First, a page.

The Obnoxious Yank's Guide to UK Motoring

Americans have one of the lowest passport holding rates in the developed world, often cited as an outward symbol of American xenophobia, ignorance, or fear of the unknown.

The reality is that it's far simpler to mention our nation's lifetime supply of amusement parks, national parks, and Pilot Travel Centers. Sure, you can stay busy with mouse ears, hiking trails, and pseudoephedrine pills (respectively),but eventually the time must come to venture outside our borders.

"So, why not just go to Canada or Mexico?" your friends ask. No offense to our Northern neighbors, but except for certain enclaves of Quebec, it's just...too much like home. And if it's prescription drugs you're after, Mexico is probably cheaper and easier. But then there's that whole burgeoning violence thing, which would scare you into never leaving the Sandals resort, in which case you might as well have just stayed at a resort in the States where your White Guilt would have been far less stressed when ordering drinks and knowing the barkeep didn't go home to a corrugated tin shack that night.

England: Where else can you find a common language and culture (somewhat), prolific car culture, decent beer, and incredible history all in one place? Besides, we all secretly know that 30% of Top Gear's quips fly right over our heads, so maybe it's time to step outside our comfort zone to see what UK motoring is all about.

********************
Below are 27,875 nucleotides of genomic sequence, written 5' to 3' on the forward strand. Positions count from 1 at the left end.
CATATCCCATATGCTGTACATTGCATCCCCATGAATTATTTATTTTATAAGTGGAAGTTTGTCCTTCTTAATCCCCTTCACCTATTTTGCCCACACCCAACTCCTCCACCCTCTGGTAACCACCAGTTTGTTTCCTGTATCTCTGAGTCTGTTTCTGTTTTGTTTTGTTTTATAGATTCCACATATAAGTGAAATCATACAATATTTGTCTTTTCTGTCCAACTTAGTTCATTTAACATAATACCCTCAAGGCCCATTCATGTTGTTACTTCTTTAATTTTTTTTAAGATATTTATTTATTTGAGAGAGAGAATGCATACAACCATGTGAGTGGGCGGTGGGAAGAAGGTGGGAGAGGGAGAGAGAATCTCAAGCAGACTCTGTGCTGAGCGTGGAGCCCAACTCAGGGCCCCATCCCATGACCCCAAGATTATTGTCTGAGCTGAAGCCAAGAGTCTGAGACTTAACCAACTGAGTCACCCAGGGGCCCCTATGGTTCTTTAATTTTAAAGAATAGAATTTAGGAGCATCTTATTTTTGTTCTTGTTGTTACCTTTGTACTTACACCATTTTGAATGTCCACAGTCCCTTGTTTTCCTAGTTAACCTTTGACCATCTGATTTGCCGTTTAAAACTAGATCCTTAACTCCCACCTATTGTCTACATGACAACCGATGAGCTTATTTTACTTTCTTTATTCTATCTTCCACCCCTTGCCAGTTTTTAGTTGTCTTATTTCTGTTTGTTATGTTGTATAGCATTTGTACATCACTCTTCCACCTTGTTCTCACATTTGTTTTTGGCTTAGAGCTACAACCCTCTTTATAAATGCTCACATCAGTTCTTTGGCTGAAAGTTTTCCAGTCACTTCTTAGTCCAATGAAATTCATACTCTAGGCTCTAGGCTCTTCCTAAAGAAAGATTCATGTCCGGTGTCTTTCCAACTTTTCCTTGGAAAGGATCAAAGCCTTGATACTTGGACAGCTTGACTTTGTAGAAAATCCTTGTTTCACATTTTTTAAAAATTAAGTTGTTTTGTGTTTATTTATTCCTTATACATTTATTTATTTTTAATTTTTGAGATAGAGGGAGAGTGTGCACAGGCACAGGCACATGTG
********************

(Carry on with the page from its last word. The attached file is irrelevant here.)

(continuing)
GETTING THERE
What, do you think this is a travel blog? You're on your own here. But "shoulder season" airfare prices are rarely more expensive than a coast-to-coast domestic flight.

HIRING A CAR
Don't say "renting" because I think that's British slang for something you do with a prostitute. Trust me on this. They have a lot of slang there.

When most people hear I have rented cars over my last few trips to England, their immediate reaction is usually "But isn't the rail network supposed to be a lot better than driving?" To which I reply "Only if you have 1-2 people, minimal luggage, and are staying only at hotels near the train station." At risk of offending the Green contingent, there is simply no better, cheaper, easier way to get several people and their belongings from point-to-point while enjoying yourself along the way.

THE ACT OF DRIVING
Odds are you will get something with a manual transmission. If you don't know how to drive a stick, England is a great place to start practicing! The shift pattern and pedals will be identical to our own, but the hands are reversed. The 1-2 shift requires an awkward left shoulder abduction and is very much inferior to the American 1-2 shift, but that's a different discussion entirely.

Have I mentioned you'll be driving on the wrong side of the road? This is a tradition that dates back to horse-drawn carriages and something about keeping your sword hand on the same side as oncoming traffic. If you have forgotten your sword at home, you can usually find one at a news agent or tobacconist before you leave the airport.